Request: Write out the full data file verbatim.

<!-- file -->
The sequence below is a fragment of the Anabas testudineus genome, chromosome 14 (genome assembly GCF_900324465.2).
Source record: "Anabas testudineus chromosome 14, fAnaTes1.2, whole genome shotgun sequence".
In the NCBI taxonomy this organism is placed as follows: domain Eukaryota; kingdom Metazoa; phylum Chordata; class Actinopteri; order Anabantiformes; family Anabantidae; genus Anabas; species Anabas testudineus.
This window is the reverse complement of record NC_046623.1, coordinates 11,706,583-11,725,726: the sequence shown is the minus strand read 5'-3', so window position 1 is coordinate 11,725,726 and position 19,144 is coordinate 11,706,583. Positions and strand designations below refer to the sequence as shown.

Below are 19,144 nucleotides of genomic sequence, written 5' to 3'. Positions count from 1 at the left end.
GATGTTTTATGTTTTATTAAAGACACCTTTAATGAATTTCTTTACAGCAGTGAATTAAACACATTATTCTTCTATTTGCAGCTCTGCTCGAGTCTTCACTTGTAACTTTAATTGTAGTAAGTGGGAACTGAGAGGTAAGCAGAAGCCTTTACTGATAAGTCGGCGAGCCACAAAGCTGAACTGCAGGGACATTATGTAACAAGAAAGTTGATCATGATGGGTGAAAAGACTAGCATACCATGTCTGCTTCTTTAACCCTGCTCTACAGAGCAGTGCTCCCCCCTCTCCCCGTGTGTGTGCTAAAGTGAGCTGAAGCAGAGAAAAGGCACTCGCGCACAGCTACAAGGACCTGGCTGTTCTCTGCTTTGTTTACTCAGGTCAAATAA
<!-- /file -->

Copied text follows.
The sequence below is a fragment of the Anabas testudineus genome, chromosome 14 (genome assembly GCF_900324465.2).
Source record: "Anabas testudineus chromosome 14, fAnaTes1.2, whole genome shotgun sequence".
In the NCBI taxonomy this organism is placed as follows: domain Eukaryota; kingdom Metazoa; phylum Chordata; class Actinopteri; order Anabantiformes; family Anabantidae; genus Anabas; species Anabas testudineus.
This window is the reverse complement of record NC_046623.1, coordinates 11,706,583-11,725,726: the sequence shown is the minus strand read 5'-3', so window position 1 is coordinate 11,725,726 and position 19,144 is coordinate 11,706,583. Positions and strand designations below refer to the sequence as shown.

Below are 19,144 nucleotides of genomic sequence, written 5' to 3'. Positions count from 1 at the left end.
GATGTTTTATGTTTTATTAAAGACACCTTTAATGAATTTCTTTACAGCAGTGAATTAAACACATTATTCTTCTATTTGCAGCTCTGCTCGAGTCTTCACTTGTAACTTTAATTGTAGTAAGTGGGAACTGAGAGGTAAGCAGAAGCCTTTACTGATAAGTCGGCGAGCCACAAAGCTGAACTGCAGGGACATTATGTAACAAGAAAGTTGATCATGATGGGTGAAAAGACTAGCATACCATGTCTGCTTCTTTAACCCTGCTCTACAGAGCAGTGCTCCCCCCTCTCCCCGTGTGTGTGCTAAAGTGAGCTGAAGCAGAGAAAAGGCACTCGCGCACAGCTACAAGGACCTGGCTGTTCTCTGCTTTGTTTACTCAGGTCAAATAA